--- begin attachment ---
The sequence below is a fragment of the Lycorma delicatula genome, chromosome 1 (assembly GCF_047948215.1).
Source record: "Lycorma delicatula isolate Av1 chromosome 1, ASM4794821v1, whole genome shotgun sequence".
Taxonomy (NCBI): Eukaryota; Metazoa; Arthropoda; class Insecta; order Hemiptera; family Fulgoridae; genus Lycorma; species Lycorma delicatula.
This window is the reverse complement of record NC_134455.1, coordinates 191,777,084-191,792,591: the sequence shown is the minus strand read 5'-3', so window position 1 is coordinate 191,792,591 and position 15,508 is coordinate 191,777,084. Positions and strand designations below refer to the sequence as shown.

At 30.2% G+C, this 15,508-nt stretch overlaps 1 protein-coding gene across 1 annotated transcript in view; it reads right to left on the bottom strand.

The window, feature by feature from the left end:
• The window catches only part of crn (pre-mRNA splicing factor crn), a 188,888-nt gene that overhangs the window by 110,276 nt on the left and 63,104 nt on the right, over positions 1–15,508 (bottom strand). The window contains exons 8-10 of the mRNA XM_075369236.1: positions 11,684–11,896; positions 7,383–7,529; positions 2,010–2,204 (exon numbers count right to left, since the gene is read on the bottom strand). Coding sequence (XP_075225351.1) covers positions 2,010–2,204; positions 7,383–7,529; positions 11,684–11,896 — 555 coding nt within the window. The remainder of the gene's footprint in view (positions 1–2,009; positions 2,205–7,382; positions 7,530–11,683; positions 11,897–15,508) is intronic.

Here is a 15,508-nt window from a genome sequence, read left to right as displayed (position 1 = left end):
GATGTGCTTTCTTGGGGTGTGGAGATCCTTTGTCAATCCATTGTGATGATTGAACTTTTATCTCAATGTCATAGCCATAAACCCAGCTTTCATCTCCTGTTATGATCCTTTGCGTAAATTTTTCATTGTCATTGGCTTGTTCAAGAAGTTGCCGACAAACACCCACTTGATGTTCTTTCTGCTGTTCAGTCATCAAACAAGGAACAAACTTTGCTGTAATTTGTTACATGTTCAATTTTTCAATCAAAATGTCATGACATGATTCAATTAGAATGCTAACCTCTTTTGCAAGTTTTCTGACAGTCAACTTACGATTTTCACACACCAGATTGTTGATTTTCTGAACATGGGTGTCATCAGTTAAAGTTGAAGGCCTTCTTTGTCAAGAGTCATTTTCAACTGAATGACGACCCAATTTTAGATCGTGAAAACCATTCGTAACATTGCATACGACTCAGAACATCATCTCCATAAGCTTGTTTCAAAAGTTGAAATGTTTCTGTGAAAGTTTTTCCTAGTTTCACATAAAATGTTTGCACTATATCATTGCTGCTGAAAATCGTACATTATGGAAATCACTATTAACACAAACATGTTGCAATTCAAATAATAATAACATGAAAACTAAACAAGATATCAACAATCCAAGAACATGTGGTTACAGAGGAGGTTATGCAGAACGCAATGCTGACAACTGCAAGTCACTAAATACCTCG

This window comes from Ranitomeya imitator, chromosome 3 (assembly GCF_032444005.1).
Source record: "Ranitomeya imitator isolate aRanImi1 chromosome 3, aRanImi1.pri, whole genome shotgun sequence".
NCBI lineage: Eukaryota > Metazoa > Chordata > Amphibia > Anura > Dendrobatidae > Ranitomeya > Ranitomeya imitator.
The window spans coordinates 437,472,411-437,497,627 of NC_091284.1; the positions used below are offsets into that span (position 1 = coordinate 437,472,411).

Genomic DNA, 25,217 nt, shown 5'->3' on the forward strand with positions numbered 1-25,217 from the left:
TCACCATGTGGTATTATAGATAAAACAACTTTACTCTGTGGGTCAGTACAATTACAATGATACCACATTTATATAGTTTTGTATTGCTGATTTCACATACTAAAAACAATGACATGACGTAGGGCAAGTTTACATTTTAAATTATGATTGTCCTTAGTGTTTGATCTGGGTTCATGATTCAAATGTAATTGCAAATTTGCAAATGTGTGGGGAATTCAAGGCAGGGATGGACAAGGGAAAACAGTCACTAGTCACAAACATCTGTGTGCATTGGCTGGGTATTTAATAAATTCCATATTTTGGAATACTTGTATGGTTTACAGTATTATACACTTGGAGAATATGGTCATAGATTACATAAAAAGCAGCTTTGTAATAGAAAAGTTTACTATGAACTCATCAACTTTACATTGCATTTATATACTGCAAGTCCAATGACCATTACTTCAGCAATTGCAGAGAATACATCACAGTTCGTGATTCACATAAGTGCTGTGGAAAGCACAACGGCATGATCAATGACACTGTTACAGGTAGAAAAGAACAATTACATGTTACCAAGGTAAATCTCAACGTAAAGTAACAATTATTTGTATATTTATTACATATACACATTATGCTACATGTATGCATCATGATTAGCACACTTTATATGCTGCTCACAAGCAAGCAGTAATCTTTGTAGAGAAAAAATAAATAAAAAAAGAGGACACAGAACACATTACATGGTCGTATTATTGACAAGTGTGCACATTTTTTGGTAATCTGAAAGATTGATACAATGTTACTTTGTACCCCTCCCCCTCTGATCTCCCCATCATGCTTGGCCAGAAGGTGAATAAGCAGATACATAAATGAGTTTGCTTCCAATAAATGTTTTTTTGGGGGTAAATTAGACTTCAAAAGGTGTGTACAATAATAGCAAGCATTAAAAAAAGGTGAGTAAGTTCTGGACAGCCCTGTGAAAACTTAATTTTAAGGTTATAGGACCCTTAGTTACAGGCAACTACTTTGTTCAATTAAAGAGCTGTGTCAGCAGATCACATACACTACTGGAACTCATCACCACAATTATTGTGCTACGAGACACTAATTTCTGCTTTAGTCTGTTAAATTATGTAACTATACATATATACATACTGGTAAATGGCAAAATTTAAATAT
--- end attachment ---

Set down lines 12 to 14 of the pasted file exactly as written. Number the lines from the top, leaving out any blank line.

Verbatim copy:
NCBI lineage: Eukaryota > Metazoa > Chordata > Amphibia > Anura > Dendrobatidae > Ranitomeya > Ranitomeya imitator.
The window spans coordinates 437,472,411-437,497,627 of NC_091284.1; the positions used below are offsets into that span (position 1 = coordinate 437,472,411).

Genomic DNA, 25,217 nt, shown 5'->3' on the forward strand with positions numbered 1-25,217 from the left: